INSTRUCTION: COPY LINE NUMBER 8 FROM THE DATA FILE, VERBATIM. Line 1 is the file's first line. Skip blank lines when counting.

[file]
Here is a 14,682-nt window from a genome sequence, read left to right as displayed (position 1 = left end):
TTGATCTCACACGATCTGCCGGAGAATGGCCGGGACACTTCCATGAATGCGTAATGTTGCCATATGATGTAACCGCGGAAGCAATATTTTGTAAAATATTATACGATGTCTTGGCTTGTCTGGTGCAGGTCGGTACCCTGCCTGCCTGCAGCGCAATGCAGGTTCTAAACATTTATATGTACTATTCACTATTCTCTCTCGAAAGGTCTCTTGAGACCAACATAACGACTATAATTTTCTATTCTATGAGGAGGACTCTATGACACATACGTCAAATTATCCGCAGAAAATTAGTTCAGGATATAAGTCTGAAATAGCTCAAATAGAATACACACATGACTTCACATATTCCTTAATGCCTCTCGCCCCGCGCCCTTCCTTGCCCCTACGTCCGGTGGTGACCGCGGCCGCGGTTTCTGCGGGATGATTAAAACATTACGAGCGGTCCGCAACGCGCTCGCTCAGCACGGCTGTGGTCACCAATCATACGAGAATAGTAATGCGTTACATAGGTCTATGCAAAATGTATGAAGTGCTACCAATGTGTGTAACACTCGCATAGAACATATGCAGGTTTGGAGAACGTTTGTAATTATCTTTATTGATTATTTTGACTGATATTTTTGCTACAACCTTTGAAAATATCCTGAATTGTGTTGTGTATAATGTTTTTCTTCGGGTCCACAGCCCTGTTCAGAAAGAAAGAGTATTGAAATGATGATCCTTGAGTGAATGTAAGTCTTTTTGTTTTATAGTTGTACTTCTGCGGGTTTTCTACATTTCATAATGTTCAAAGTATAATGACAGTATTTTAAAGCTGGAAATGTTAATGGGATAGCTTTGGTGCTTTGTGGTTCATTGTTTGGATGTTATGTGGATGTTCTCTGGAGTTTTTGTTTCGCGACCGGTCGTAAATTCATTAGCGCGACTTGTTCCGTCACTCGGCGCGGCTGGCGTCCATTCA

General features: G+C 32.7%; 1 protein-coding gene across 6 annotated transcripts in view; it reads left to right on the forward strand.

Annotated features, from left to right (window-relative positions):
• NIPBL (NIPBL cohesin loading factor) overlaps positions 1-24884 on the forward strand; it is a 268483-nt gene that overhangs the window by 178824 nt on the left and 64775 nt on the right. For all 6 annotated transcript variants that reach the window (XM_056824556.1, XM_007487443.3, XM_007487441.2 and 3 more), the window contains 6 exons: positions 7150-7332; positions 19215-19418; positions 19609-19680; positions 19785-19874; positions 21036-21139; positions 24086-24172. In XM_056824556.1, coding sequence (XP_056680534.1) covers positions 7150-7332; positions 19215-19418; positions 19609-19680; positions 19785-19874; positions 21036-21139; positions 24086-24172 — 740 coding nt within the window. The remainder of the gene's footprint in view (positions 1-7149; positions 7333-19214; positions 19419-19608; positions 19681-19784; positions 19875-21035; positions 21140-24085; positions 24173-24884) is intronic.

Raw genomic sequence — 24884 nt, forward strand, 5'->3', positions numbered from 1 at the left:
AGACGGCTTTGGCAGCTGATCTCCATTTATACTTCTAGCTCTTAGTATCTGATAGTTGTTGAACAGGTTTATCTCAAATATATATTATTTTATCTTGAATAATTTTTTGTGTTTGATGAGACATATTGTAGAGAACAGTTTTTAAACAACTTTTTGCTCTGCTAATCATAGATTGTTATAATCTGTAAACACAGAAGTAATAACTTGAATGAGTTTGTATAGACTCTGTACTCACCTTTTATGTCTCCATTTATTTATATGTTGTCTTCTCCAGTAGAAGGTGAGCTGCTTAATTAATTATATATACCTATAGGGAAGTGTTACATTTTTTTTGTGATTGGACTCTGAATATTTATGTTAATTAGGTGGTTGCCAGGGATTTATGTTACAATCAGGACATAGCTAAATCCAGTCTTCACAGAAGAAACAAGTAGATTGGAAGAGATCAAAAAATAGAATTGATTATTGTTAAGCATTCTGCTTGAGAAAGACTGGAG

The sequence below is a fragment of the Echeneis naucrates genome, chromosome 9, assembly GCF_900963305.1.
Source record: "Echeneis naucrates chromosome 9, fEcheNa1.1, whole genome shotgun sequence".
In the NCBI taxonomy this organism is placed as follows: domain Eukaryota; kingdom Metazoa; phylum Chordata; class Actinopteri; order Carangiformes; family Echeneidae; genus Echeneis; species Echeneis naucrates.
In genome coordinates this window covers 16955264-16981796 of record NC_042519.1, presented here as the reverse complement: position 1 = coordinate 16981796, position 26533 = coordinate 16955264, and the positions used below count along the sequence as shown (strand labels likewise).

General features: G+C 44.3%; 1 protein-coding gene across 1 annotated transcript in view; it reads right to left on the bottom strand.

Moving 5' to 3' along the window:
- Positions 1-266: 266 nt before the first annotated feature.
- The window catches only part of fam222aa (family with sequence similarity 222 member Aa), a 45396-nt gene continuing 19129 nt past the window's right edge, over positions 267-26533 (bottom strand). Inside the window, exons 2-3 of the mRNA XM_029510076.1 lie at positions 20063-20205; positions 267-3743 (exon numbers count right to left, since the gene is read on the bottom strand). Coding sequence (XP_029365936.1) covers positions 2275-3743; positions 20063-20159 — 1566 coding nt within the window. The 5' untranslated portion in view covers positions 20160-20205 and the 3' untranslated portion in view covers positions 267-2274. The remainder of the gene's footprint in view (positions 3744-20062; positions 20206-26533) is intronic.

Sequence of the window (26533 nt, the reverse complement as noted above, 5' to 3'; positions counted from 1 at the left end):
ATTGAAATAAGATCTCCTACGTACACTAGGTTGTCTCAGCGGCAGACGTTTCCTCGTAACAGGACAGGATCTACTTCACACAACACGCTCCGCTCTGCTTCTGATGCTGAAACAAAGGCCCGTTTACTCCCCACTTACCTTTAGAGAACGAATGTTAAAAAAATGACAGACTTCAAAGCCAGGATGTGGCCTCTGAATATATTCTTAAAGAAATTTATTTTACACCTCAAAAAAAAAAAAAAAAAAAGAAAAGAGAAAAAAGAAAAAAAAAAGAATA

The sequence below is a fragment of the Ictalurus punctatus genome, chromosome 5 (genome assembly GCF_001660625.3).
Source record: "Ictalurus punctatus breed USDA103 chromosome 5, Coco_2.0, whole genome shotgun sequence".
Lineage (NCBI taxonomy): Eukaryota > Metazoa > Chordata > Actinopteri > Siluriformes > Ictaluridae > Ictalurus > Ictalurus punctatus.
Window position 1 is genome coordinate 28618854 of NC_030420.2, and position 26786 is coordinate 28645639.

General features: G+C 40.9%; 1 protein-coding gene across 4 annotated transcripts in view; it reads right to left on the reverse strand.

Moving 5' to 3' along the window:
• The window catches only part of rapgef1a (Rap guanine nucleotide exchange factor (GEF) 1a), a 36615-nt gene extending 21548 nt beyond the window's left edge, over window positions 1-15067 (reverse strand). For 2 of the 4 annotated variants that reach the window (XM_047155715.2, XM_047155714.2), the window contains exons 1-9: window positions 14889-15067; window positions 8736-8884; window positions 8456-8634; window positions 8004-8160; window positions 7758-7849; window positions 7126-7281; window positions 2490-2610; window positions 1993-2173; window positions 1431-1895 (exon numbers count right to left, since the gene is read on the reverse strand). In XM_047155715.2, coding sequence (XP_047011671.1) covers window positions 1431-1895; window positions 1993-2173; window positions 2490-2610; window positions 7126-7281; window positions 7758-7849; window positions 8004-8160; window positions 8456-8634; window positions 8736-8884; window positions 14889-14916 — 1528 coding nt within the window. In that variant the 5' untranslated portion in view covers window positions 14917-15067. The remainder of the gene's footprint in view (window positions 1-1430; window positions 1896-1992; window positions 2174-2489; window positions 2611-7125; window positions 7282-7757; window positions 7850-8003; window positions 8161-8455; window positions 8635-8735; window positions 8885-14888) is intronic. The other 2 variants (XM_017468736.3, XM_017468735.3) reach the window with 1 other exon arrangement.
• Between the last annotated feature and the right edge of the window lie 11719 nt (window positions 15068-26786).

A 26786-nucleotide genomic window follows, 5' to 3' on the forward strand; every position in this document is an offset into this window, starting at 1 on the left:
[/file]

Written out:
The sequence below is a fragment of the Echeneis naucrates genome, chromosome 9, assembly GCF_900963305.1.